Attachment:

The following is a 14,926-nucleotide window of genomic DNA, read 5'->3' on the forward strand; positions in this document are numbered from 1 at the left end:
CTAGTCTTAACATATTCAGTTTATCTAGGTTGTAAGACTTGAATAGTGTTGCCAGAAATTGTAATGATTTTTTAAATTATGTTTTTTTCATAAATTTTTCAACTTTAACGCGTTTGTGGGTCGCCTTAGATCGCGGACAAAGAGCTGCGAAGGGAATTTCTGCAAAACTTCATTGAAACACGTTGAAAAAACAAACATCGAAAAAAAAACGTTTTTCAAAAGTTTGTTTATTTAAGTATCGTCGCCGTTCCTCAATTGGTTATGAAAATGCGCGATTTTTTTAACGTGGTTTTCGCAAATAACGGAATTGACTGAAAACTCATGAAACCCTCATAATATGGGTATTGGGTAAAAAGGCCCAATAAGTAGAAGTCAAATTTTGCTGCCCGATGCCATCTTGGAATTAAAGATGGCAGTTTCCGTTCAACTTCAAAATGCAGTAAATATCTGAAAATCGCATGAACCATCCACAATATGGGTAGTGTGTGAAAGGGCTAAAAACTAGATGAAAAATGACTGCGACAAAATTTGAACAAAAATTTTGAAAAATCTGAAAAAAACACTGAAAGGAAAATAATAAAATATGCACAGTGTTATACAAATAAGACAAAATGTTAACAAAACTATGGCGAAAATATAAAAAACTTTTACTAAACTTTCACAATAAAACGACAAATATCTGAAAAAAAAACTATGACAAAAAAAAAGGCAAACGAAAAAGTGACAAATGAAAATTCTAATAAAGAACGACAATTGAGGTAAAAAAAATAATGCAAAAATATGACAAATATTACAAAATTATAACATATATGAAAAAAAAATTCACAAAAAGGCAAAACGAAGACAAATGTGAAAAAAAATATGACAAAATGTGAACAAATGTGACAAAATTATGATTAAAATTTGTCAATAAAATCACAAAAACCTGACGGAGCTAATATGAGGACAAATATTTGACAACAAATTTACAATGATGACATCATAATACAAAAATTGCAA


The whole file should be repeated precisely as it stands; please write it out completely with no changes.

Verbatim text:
The following is a 14,926-nucleotide window of genomic DNA, read 5'->3' on the forward strand; positions in this document are numbered from 1 at the left end:
CTAGTCTTAACATATTCAGTTTATCTAGGTTGTAAGACTTGAATAGTGTTGCCAGAAATTGTAATGATTTTTTAAATTATGTTTTTTTCATAAATTTTTCAACTTTAACGCGTTTGTGGGTCGCCTTAGATCGCGGACAAAGAGCTGCGAAGGGAATTTCTGCAAAACTTCATTGAAACACGTTGAAAAAACAAACATCGAAAAAAAAACGTTTTTCAAAAGTTTGTTTATTTAAGTATCGTCGCCGTTCCTCAATTGGTTATGAAAATGCGCGATTTTTTTAACGTGGTTTTCGCAAATAACGGAATTGACTGAAAACTCATGAAACCCTCATAATATGGGTATTGGGTAAAAAGGCCCAATAAGTAGAAGTCAAATTTTGCTGCCCGATGCCATCTTGGAATTAAAGATGGCAGTTTCCGTTCAACTTCAAAATGCAGTAAATATCTGAAAATCGCATGAACCATCCACAATATGGGTAGTGTGTGAAAGGGCTAAAAACTAGATGAAAAATGACTGCGACAAAATTTGAACAAAAATTTTGAAAAATCTGAAAAAAACACTGAAAGGAAAATAATAAAATATGCACAGTGTTATACAAATAAGACAAAATGTTAACAAAACTATGGCGAAAATATAAAAAACTTTTACTAAACTTTCACAATAAAACGACAAATATCTGAAAAAAAAACTATGACAAAAAAAAAGGCAAACGAAAAAGTGACAAATGAAAATTCTAATAAAGAACGACAATTGAGGTAAAAAAAATAATGCAAAAATATGACAAATATTACAAAATTATAACATATATGAAAAAAAAATTCACAAAAAGGCAAAACGAAGACAAATGTGAAAAAAAATATGACAAAATGTGAACAAATGTGACAAAATTATGATTAAAATTTGTCAATAAAATCACAAAAACCTGACGGAGCTAATATGAGGACAAATATTTGACAACAAATTTACAATGATGACATCATAATACAAAAATTGCAA